top of page
Search
  • Writer's pictureIndy Chess

Notating chess moves


Notating chess moves can seem daunting. It uses your time! It interrupts your concentration! What if you do it wrong!?


But notating has obvious benefits, or else why would the most experienced players do it?

  • Allows you to review your game later on your own, with a coach, or with a chess engine (i.e., computer software);

  • In the middle of a game, if there is a dispute as to whose move it is, or what squares pieces should be on, notation is a written record to resolve claims;

  • If you want to claim a draw by threefold repetition of the position, or by the 50-move rule, you better either 1) notate, or 2) pray your opponent agrees with your claim.

  • When you become a grandmaster, you can auction off your old scoresheets for a hefty some and donate it as summer camp scholarships for Indy Chess!

So here is a crash course in how to notate, broken down into just THREE easy things to write for each move (with a handful of exceptions you can learn at your leisure). Remember first, though, when you notate a move, first mark it down in the correct column ("White" or "Black").


The THREE simple things you write for each move:

  1. What piece moved? (e.g., K for King)

  2. Did it capture another piece or not? (e.g., "x" or no "x")

  3. What square did it end on? (e.g., f7)

All notated together: "Kxf7" means the King captured the piece on square f7.


Let's take those three steps one by one...


1) What piece moved?


Every piece has a capital letter we abbreviate it with, and just write that letter of the piece that moved first:

K = King

Q = Queen

R = Rook

B = Bishop

N = Knight (figure out yet why we can't use the "K?")

P does NOT equal Pawn. Pawns you just leave blank (more on that in exceptions below).


2) Did it capture another piece or not?


If it did, write a lowercase "x." If it did not, don't write an "x." You don't have to notate anything about the piece captured if it did capture a piece. Nothing at all!


3) What square did that moving piece end on?


Every square of the 64-square board can be identified by writing the lowercase letter of the file (i.e., column) and the number of the rank (i.e., row). File "a" is to White's left, and file "h" is to Black's left. Rank "1" is the edge with White pieces, and rank "8" is the opposite edge with Black pieces. If the piece that moved ended in the square in the "g" file and the 7th, you simply write "g7."


Examples of complete notated moves:

  • A Bishop moves to the 4th rank and "e" file without capturing a piece: Be4.

  • A Bishop captures a pawn on the 4th rank and "e" file: Bxe4.

  • A Knight moves to the 2nd rank and "c" file without capturing a piece: Nc2.

  • A Knight captures a pawn on the 2nd rank and "c" file: Nxc2.

  • A pawn moves two squares forward without capturing a piece in the "e" file from the 2nd to the 4th rank: e4. (The most common first move of the game.)

  • A pawn moves one square forward from the d7 square to the d6 square: d6.

Congrats, you know basic notation and can now fake it till you make it!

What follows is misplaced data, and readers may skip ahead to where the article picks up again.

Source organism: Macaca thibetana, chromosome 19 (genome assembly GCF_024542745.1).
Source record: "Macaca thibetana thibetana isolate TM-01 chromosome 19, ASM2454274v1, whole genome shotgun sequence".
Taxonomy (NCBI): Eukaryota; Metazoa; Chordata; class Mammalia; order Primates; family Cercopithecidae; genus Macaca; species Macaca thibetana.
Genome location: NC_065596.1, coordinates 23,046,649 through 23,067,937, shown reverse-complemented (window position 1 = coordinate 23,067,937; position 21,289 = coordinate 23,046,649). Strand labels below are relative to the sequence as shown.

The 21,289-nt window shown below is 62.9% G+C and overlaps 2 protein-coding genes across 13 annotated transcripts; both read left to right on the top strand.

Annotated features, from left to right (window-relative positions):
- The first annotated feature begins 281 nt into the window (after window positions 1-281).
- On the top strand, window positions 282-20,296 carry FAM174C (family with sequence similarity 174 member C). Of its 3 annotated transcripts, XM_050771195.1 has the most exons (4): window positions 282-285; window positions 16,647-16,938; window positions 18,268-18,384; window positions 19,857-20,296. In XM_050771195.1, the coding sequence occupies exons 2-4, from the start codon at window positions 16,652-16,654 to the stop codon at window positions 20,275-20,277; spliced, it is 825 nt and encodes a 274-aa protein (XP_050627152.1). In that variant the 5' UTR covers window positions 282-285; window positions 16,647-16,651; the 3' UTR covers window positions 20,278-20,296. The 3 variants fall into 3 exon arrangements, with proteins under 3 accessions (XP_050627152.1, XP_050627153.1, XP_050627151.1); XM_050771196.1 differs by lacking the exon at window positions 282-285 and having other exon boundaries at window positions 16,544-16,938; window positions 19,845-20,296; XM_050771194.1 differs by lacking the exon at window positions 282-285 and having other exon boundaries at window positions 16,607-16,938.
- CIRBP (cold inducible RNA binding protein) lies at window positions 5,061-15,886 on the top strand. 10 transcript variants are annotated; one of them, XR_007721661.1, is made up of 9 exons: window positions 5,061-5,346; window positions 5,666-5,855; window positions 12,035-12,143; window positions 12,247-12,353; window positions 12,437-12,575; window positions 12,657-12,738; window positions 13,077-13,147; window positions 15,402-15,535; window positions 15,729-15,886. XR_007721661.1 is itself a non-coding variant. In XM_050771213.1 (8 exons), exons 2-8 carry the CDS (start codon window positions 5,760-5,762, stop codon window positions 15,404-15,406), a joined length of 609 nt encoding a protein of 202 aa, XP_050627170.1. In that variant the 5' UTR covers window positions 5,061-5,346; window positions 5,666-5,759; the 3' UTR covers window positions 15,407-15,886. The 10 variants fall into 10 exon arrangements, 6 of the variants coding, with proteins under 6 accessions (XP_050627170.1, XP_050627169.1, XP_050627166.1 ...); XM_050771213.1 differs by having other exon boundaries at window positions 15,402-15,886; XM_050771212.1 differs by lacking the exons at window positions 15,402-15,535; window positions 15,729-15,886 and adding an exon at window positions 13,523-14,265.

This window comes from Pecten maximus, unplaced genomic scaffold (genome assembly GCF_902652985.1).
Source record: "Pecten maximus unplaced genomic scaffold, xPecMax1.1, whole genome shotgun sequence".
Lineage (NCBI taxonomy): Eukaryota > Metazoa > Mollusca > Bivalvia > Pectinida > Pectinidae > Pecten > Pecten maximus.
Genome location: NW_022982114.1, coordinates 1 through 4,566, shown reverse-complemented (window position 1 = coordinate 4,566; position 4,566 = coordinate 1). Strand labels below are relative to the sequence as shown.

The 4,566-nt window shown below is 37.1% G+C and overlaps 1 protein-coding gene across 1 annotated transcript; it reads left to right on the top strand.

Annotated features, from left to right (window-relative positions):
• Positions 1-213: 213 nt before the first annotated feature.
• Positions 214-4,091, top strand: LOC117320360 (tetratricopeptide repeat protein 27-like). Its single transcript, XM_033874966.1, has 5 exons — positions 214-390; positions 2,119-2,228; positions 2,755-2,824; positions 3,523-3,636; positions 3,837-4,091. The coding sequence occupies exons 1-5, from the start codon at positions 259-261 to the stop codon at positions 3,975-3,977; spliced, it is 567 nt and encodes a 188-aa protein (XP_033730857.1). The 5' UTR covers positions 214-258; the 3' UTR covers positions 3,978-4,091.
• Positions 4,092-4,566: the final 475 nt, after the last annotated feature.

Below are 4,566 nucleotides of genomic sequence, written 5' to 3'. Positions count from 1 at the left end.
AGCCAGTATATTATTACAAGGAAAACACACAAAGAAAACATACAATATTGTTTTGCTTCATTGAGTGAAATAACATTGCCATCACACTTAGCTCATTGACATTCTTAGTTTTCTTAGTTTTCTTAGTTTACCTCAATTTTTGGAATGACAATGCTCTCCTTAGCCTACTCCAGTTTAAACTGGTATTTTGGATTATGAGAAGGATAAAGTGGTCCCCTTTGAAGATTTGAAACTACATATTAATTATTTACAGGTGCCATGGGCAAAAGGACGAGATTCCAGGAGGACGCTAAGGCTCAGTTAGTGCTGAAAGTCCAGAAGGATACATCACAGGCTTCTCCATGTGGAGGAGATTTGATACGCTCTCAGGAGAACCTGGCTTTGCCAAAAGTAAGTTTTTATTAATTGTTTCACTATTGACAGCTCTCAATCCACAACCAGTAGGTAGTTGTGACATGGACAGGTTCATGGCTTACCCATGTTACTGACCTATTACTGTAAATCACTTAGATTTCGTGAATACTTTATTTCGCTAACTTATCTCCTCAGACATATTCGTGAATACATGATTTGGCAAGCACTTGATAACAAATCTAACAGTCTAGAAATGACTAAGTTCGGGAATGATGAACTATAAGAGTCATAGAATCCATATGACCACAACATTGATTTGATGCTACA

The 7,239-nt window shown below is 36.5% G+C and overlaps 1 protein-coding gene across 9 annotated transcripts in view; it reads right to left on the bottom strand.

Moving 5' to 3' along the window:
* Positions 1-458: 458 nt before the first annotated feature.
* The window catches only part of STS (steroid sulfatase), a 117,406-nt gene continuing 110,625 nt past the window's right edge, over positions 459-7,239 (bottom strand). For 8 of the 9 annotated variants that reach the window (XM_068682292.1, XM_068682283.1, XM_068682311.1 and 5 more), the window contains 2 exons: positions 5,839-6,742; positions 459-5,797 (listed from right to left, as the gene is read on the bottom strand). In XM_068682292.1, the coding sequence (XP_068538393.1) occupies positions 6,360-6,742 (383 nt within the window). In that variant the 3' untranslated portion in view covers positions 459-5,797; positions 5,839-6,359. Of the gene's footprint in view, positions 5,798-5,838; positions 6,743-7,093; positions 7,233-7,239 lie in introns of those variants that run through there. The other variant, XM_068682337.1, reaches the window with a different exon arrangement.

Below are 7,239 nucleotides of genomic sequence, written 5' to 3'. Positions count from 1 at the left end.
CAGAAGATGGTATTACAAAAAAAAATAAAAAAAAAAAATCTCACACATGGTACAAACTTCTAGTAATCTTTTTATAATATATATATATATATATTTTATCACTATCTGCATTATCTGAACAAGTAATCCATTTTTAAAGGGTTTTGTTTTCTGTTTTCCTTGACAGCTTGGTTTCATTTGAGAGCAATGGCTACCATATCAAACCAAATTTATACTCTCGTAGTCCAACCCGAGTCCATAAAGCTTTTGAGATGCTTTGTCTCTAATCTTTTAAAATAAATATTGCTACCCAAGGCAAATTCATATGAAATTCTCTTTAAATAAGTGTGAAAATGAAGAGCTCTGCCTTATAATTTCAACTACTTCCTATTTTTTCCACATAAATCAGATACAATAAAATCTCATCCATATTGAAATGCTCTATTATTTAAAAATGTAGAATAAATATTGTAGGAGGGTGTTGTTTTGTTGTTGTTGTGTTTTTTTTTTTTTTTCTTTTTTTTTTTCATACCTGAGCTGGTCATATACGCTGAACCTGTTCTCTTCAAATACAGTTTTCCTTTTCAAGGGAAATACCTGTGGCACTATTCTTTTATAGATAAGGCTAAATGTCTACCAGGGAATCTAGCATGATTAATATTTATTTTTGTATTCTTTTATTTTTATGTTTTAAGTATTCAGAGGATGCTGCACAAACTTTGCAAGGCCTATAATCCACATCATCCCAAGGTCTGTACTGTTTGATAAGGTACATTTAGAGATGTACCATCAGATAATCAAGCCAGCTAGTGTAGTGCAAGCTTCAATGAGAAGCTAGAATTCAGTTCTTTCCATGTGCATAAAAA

For those still reading, let's quickly review the exception to the three steps above:

  • Check: If the move is a check of the King, add a "+" sign at the end of the move (e.g., Bxf7+). Some people write a "++" if the move was a double check (i.e., check by two different pieces).

  • Checkmate: If the move is a checkmate of the King, add a "#" sign at the end of the move (e.g., Ra8#).

  • Pawn capture: If a pawn captures a piece, use the three-step method above, but add at the beginning the file the pawn came from (e.g., exd6 or cxd6).

  • Kingside castle: Just write 0-0.

  • Queenside castle: Just write 0-0-0.

  • Rook/Knight Clarifications: What if both White's (or Black's, doesn't matter) Rooks are on the "a" file (e.g., a1 and a8) and one moves to a4? Just add the rank of the Rook that moved before the ending square (e.g. R8a4). If they both began on the 8th rank and one moved to d8? Add the file of the Rook that moved (e.g., Rad8). The same treatment goes for Knights that could have both moved to the ending square for the move--use the file to differentiate by default, but if that doesn't suffice, use the rank. Though you might need this clarifying rank or file added for Queens or Bishops, that is much rarer as those would have to be promoted pieces (formerly pawns), since Bishops are always on different colored squares so don't need to be differentiated.

  • Promotion: Follow the three steps above, but add the piece it promoted to add the end (e.g., e8Q or if promoting on a capture, fxe8Q).

  • En passant: Really just uses the three steps with the pawn capture exception above (e.g., exd6, exd3, axb6, fxg3, etc.).

  • Draw offer: Some people write an "=" sign after a move if a draw offer was made.

Ok, maybe that sounded like a lot, but remember the THREE STEPS is the easiest way to start, then exceptions can come later.


And if you thought this "algebraic" notation we just reviewed was hard, you should have lived when they used "descriptive" notation! Talk about difficult...


Happy notating! -Mike


Note: My cheat sheet below I made for my kids in 2019 had promotion wrong, but hopefully the photo still helps you!


89 views0 comments

Comments


bottom of page